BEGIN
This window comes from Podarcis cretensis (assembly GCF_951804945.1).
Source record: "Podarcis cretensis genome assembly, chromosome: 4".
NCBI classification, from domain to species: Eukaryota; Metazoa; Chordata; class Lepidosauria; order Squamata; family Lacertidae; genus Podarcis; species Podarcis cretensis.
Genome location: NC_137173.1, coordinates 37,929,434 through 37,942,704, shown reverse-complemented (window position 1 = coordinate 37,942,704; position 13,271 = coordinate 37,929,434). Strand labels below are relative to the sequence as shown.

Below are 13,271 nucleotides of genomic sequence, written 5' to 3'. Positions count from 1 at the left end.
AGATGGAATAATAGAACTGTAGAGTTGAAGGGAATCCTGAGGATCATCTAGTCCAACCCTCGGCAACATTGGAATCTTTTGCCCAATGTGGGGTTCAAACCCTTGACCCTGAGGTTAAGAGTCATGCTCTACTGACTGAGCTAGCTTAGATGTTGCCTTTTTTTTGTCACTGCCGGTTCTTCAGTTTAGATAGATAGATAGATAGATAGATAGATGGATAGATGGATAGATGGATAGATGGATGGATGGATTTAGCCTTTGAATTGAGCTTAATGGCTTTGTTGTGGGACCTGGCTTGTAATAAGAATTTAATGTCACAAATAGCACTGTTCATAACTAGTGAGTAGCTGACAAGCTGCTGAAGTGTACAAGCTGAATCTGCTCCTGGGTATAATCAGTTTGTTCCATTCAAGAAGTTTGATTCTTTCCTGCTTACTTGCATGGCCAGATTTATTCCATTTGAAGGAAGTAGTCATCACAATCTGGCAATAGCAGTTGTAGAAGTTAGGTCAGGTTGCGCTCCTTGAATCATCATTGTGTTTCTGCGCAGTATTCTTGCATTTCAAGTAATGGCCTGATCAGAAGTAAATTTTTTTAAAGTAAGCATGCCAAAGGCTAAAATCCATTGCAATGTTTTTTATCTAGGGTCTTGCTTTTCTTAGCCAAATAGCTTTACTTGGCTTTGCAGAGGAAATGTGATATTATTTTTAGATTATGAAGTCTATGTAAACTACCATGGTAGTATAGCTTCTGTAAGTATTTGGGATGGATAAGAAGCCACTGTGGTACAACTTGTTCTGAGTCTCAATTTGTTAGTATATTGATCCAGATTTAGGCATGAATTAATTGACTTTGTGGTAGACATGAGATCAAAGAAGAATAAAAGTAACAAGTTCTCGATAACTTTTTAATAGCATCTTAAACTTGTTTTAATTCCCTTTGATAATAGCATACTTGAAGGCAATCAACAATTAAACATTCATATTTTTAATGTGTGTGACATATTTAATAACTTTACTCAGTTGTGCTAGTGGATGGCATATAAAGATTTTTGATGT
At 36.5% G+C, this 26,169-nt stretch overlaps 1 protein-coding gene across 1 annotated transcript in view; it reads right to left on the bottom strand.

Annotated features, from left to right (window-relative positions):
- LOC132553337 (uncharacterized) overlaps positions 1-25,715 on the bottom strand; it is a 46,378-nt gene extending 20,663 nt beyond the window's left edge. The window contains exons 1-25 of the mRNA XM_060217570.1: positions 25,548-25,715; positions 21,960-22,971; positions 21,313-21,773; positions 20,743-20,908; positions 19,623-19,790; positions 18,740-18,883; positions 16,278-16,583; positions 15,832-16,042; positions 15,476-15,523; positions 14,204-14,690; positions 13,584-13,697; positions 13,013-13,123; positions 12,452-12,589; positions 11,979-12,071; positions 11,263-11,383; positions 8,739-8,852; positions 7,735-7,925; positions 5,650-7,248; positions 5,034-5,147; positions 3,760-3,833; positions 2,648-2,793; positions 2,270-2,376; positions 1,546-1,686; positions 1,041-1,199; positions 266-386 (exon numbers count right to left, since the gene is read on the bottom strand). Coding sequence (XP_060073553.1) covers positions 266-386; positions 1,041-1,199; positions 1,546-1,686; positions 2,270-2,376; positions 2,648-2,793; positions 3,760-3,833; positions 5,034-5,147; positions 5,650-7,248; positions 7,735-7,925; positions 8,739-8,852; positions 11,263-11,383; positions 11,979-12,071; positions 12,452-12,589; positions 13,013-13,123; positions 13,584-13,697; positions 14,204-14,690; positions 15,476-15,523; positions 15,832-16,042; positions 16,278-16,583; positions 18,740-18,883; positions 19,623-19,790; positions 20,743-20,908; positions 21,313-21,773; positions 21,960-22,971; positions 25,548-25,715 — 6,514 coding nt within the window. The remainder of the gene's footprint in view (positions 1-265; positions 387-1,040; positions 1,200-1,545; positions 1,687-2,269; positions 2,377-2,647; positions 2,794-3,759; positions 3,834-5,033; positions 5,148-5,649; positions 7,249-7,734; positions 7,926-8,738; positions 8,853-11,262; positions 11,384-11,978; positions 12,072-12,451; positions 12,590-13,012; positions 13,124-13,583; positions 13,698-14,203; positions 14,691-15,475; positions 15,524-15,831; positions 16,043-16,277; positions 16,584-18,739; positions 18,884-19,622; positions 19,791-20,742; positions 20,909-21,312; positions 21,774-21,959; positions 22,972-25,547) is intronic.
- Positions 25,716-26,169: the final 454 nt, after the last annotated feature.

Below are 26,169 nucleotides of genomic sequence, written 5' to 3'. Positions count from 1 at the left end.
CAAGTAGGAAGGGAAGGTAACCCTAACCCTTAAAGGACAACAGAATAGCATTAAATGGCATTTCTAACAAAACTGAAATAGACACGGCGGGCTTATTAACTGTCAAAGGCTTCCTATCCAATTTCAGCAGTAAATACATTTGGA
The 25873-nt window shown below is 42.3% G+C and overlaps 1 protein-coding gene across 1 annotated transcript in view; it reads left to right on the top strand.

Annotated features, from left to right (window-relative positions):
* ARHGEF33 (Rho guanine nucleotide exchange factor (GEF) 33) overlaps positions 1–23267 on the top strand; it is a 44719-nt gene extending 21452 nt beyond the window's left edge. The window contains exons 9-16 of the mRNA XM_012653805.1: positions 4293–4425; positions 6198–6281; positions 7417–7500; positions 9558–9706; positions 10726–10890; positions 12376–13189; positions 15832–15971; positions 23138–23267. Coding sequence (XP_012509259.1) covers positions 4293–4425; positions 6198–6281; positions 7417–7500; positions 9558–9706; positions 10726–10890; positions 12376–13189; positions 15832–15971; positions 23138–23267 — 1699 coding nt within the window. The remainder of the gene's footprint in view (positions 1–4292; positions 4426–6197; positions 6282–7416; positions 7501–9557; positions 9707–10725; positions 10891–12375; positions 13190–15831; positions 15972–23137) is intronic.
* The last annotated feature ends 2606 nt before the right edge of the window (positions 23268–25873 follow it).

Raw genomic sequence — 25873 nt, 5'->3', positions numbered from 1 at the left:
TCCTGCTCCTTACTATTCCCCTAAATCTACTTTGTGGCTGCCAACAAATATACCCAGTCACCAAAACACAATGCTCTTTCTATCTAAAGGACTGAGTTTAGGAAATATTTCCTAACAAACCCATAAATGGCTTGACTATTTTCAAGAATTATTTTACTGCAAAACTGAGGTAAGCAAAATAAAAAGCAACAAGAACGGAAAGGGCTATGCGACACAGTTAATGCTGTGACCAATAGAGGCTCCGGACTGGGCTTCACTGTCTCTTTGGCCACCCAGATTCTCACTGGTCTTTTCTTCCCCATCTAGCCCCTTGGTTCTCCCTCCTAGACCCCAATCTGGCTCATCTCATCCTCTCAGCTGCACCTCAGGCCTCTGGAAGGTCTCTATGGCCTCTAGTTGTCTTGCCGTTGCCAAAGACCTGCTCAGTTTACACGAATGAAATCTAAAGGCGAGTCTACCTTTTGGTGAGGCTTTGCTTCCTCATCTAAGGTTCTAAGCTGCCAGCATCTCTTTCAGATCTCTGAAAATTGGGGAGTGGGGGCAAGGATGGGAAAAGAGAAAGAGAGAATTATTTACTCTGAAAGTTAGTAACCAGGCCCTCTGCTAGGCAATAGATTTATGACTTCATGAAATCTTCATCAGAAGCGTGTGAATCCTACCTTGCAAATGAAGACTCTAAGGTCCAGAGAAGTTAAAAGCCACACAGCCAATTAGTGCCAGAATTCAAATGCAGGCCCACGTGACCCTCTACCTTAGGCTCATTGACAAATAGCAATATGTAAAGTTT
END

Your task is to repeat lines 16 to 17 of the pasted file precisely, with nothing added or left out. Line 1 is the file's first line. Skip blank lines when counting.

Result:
* The last annotated feature ends 2606 nt before the right edge of the window (positions 23268–25873 follow it).

Raw genomic sequence — 25873 nt, 5'->3', positions numbered from 1 at the left: